While technology still plays a role, the notion that corporate culture and an engaged and empowered workforce are now the critical enablers of innovation —a dominant theme this year—argues for a more integrated approach  involving the human capital function and overall management of intangible assets, from process improvements to upskilling the workforce. CEOs see an inseparable link between customer centricity, human capital, and innovation, as well as the importance of diversity on innovation teams.

7.      CEOs seek to rebuild trust, sometimes below the radar

Even though Trust in Business is not seen as a top challenge by CEOs, the emphasis they place on fostering trust-building behavior through their high ranking of strategies related to ethical accountability and transparency to meet an array of challenges shows that trust building is viewed as fundamental to growing their businesses.

8.      A surprising lack of emphasis on cross-cultural competency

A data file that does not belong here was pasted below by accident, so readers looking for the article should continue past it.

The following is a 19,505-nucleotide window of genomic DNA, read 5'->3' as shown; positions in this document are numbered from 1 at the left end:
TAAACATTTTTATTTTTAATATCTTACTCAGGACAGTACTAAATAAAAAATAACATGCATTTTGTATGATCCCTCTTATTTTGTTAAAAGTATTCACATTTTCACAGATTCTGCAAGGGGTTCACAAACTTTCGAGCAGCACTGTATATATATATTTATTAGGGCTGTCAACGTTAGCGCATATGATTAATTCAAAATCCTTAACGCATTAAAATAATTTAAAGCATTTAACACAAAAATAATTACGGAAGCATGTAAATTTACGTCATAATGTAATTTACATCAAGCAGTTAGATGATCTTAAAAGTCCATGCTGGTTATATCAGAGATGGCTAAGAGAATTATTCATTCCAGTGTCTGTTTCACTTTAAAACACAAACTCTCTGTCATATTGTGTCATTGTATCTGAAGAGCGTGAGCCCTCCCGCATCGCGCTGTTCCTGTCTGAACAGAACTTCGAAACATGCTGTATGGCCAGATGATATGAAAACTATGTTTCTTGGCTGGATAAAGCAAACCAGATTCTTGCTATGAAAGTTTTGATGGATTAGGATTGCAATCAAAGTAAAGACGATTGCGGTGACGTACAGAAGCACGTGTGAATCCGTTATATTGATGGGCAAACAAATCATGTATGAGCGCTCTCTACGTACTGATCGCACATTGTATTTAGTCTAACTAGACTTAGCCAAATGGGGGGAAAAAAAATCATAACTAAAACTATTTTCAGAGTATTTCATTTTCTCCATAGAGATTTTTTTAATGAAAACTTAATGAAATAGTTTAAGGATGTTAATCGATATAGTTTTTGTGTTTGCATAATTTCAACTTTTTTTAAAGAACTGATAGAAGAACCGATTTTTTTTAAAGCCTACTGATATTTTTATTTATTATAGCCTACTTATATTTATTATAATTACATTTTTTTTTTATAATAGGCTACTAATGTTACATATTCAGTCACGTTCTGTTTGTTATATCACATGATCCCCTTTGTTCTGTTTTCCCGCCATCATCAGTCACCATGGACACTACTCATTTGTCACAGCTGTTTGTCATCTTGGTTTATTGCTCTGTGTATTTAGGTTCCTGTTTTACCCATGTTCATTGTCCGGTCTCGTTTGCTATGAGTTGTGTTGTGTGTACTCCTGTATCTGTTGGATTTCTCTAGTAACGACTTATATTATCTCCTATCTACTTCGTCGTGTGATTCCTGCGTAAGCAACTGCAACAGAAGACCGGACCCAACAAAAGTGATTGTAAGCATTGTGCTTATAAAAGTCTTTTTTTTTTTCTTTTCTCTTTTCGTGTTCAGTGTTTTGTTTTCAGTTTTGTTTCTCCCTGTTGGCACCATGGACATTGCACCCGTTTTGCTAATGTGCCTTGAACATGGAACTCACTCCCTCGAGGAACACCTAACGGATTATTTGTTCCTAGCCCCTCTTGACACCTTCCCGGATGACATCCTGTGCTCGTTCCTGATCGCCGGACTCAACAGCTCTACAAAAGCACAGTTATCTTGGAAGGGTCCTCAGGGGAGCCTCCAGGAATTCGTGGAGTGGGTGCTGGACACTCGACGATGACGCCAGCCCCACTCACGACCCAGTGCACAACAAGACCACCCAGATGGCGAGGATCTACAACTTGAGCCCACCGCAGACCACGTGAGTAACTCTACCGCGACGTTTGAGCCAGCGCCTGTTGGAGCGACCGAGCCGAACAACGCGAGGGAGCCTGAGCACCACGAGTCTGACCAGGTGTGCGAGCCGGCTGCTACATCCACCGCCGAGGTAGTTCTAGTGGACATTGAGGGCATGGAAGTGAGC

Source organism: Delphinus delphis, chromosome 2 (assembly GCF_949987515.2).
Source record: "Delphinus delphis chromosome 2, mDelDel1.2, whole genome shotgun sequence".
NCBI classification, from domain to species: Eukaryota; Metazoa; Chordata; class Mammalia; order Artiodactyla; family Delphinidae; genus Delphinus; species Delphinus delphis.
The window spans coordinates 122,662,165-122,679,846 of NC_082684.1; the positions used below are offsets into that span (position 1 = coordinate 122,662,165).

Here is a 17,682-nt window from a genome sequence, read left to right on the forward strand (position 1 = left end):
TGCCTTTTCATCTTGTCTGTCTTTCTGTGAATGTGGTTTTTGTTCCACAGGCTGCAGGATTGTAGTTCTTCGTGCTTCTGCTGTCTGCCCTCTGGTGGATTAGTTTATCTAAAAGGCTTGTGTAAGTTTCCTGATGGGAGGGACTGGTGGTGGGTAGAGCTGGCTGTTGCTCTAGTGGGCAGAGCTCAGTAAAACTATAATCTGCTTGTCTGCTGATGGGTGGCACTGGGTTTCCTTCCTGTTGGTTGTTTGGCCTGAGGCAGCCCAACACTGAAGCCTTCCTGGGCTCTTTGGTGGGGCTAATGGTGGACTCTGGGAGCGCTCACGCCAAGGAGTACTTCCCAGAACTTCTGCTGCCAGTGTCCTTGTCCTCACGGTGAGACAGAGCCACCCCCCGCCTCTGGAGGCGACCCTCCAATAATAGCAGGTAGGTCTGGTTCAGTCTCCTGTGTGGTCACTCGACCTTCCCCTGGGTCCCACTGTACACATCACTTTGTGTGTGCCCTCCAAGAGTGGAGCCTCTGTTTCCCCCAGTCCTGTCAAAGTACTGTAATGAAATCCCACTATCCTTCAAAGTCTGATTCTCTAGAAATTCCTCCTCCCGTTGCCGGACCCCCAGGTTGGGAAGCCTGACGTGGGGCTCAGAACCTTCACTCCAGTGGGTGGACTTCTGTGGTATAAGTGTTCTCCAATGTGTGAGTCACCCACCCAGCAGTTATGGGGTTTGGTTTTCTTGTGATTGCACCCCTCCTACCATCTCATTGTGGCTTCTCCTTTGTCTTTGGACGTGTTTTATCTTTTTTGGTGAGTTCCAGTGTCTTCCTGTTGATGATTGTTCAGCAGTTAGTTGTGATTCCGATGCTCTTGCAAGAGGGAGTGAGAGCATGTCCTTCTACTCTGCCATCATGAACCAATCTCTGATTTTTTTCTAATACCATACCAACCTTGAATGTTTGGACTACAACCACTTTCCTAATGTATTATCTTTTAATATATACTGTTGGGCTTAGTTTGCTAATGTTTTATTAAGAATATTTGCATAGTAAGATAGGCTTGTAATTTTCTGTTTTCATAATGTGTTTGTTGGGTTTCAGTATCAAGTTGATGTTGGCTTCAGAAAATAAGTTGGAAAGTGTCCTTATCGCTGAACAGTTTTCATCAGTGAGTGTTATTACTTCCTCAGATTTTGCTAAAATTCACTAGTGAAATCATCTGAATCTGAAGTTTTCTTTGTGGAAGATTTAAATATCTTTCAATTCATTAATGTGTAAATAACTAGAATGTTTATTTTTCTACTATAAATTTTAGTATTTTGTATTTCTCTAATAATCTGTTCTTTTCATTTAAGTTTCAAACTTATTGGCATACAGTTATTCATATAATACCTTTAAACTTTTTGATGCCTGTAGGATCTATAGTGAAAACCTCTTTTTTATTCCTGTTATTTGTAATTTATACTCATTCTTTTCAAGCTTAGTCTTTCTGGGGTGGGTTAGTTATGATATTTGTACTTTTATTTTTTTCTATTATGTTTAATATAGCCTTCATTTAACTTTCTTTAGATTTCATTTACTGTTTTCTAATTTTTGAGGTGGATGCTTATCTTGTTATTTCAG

Mastering cross-cultural competence, even among the largest companies in our sample, is a relatively low strategic priority. This runs contrary to what we hear from human capital practitioners in our Councils across the globe, who say cultural sensitivity, or the lack of it, presents a major challenge to organizational alignment, performance management and measurement, and the development of effective global leaders.

9.      Increasing comfort with big data, but continued uncertainty about how best to use it

Last year's top hot-button issue has moved to the middle, indicating increased comfort with the concept of big data. However, its strategic value may not yet be fully recognized by CEOs. For many companies, it is still early in the learning cycle. Processes for gathering the right data and tying it to the bottom line are still in development.

10.  CEOs expect much of themselves

CEOs see themselves playing a very hands-on role by personally engaging with key customers and clients, as well as government regulators. They clearly embrace the concept that organizational culture is character in action, and that it starts with the boss, as ethical leadership ranked as a top-three strategy to meet the Trust in Business challenge.